|Adam Scott and Amy Poehler in "Parks and Recreation"|
In my continuing series looking at the Emmy nominations ballot and laying out who I’d nominate (if I had a vote obviously), today I’m looking at the Outstanding Lead Actors and Actresses in Comedies. Most comedies today are ensemble comedies, which causes problems with these categories because a lot of actors who could submit as leads end up submitting as supporting actors. For example, looking at my Supporting Actor/Actress ballots, I could easily see Bill Hader, Keegan-Michael Key, John Krasinski, and Jenna Fischer all submitting as leads. As a result (and as a result of my not seeing much of a few prestige comedies this year), I only ended up with 15 people on my shortlists for both of these categories combined. All of these actors are certainly deserving; there just ended up being fewer names compared to the supporting categories.
Again, the usual caveats apply. First, I’m working from the actual Emmy Performer Ballot, so I can’t put leads who submitted as supporting (Amy Schumer) or supporting actors who submitted as leads (Rob Lowe) in their proper category, nor can I nominate somebody who didn’t submit themselves. Also, I’m only including actors from shows I watch regularly, so if your favorites from Veep, The Middle, or Enlightened aren’t here, that’s why.
|Louis CK in "Louie"|
Alec Baldwin has been nominated for his performance as Jack Donaghy on 30 Rock every year he’s been eligible and has won two Lead Actor trophies. In other words, he’s a lock to be nominated again. But this isn’t going to be just a momentum nomination nor a pity nomination for 30 Rock’s final season. Jack Donaghy is a pantheon sitcom character and his work this season was well worth a return trip to the Nokia Theatre and even another trophy. Just watch his performance with Tina Fey asthey question why their characters never got together. The comedy world will miss Jack Donaghy and hopefully Baldwin finds another great television role soon.
Louie has been off the air for almost ten months now and won’t be back for ten more, but Louis CK’s performance still resonates as one of the best of the 2012-13 season. Louis CK wears a lot of hats for his show, as the writer, director, producer, and star and, while it’s easy to say that he’s “just playing himself” or that he’s actually playing a dramatic role, watching Louie try to cope with a manic-depressive pixie dream girl or try to earn the role of his career shows just how well he’s able to meld both comedy and drama into one of the most fruitful roles on television.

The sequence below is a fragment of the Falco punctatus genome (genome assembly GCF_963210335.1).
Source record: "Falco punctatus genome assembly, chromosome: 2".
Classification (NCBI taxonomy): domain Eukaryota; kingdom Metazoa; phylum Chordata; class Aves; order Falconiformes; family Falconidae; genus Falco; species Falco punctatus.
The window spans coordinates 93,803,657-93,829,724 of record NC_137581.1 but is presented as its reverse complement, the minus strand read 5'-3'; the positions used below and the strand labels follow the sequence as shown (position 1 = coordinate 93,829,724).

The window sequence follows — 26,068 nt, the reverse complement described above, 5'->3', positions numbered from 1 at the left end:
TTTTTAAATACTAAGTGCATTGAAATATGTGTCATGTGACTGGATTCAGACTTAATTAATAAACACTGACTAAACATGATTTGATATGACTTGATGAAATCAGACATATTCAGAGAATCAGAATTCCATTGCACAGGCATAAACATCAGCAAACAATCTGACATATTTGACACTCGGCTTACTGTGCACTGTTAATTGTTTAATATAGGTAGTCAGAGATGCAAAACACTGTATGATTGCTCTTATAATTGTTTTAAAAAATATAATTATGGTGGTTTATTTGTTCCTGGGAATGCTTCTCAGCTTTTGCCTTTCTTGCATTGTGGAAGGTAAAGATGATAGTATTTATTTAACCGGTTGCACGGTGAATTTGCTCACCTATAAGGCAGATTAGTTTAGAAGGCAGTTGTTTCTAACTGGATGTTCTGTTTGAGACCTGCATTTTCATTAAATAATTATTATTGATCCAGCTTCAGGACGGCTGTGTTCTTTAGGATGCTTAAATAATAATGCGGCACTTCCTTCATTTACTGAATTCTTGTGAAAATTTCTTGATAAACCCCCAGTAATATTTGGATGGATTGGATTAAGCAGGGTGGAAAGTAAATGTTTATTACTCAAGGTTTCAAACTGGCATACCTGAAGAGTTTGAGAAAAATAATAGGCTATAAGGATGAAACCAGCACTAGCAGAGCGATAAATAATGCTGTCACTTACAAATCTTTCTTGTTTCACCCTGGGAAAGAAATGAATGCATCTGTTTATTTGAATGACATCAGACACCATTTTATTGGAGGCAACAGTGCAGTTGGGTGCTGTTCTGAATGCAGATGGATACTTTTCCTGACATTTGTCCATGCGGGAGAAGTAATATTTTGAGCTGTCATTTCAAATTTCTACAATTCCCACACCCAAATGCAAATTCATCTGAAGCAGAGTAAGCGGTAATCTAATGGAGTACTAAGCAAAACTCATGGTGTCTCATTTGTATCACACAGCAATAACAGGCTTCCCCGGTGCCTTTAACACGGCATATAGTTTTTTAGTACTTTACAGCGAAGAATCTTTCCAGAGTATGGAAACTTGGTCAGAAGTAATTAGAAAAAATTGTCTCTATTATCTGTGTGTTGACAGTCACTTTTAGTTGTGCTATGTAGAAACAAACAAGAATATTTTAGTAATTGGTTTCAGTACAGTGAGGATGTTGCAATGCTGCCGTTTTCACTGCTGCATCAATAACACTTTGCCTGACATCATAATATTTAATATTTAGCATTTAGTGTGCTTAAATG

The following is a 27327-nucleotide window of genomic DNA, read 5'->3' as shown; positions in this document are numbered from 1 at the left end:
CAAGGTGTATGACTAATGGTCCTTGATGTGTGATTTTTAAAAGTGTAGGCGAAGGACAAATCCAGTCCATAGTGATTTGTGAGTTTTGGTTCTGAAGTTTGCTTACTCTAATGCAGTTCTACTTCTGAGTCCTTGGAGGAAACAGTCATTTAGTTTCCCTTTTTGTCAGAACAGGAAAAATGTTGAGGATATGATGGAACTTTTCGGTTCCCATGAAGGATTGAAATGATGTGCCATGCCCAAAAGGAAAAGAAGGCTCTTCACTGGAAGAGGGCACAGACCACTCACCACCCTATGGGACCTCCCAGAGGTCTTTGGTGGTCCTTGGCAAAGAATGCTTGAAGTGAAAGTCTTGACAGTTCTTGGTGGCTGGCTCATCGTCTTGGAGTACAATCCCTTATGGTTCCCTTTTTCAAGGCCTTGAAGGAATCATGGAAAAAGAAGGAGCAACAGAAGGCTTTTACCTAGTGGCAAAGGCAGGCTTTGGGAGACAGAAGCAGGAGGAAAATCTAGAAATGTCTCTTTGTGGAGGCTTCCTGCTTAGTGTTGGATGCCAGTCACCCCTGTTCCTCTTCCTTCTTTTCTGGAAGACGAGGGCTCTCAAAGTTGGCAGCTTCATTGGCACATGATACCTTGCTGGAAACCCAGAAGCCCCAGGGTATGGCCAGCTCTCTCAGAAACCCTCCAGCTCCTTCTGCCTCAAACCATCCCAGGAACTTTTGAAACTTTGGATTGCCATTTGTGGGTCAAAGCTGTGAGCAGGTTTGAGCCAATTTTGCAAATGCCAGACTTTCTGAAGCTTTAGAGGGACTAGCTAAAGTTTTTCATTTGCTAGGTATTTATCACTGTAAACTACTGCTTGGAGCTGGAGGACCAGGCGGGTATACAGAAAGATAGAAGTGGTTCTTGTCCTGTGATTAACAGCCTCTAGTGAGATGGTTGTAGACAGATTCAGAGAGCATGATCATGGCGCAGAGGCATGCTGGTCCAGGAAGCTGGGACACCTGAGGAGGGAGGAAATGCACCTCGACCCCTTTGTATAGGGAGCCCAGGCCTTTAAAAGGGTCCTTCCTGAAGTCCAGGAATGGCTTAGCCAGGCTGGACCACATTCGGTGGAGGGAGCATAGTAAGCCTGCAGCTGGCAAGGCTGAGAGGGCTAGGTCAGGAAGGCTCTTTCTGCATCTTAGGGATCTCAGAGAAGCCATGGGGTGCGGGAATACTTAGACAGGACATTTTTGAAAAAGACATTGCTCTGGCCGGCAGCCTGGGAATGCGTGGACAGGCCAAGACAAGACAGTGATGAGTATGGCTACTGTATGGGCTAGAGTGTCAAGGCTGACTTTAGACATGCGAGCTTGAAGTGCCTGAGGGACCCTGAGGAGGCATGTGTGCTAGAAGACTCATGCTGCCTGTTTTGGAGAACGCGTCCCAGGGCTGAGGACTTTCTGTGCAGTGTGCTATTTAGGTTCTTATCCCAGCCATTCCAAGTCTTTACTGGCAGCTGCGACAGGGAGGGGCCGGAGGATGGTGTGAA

Jake Johnson moved himself up from the supporting actor category to lead this year in what would otherwise seem like a shrewd maneuver to avoid the Modern Family men, but which actually makes sense given his increased role on New Girl. Johnson has fallen nicely into the “30-year old who’s really a curmudgeonly old man” role of Nick but he can still pull off the part of the romantic lead. The “will-they-won’t-they” relationship between Nick and Jess could have gotten tired easily, but it’s a testament to both the show and Johnson that the arc played out as well as it did.
The Big Bang Theory has transformed from a decently-rated, but critically panned show into a ratings behemoth that has become, if not adored, at least accepted by critics as a very good example of what it’s trying to do. I mean, just read the AV Club’s review of the pilot. That the show we see today could come out of that pilot owes a lot to Jim Parsons and his Emmy-winning performance as Sheldon. Parsons actually has two wins and four nominations in five years for the role, all extremely deserving. The Big Bang Theory has had its ups and downs as a show, but Parsons has always been a solid lead.
It may be a bit of category cheating to put Adam Scott in the Lead Actor category, but he’s certainly more of a lead than fellow Parks and Recreation cast mate Rob Lowe (who also submitted as lead) and his role was significantly beefed up this year, even before Ben’s engagement and marriage to Leslie Knope. He spent the beginning of the season carrying the B-story as he ran a Congressional campaign in Washington DC. Scott’s real strength is that he can just do anything. He can play serious or zany or whatever he has to. That versatility makes him the perfect candidate for this award.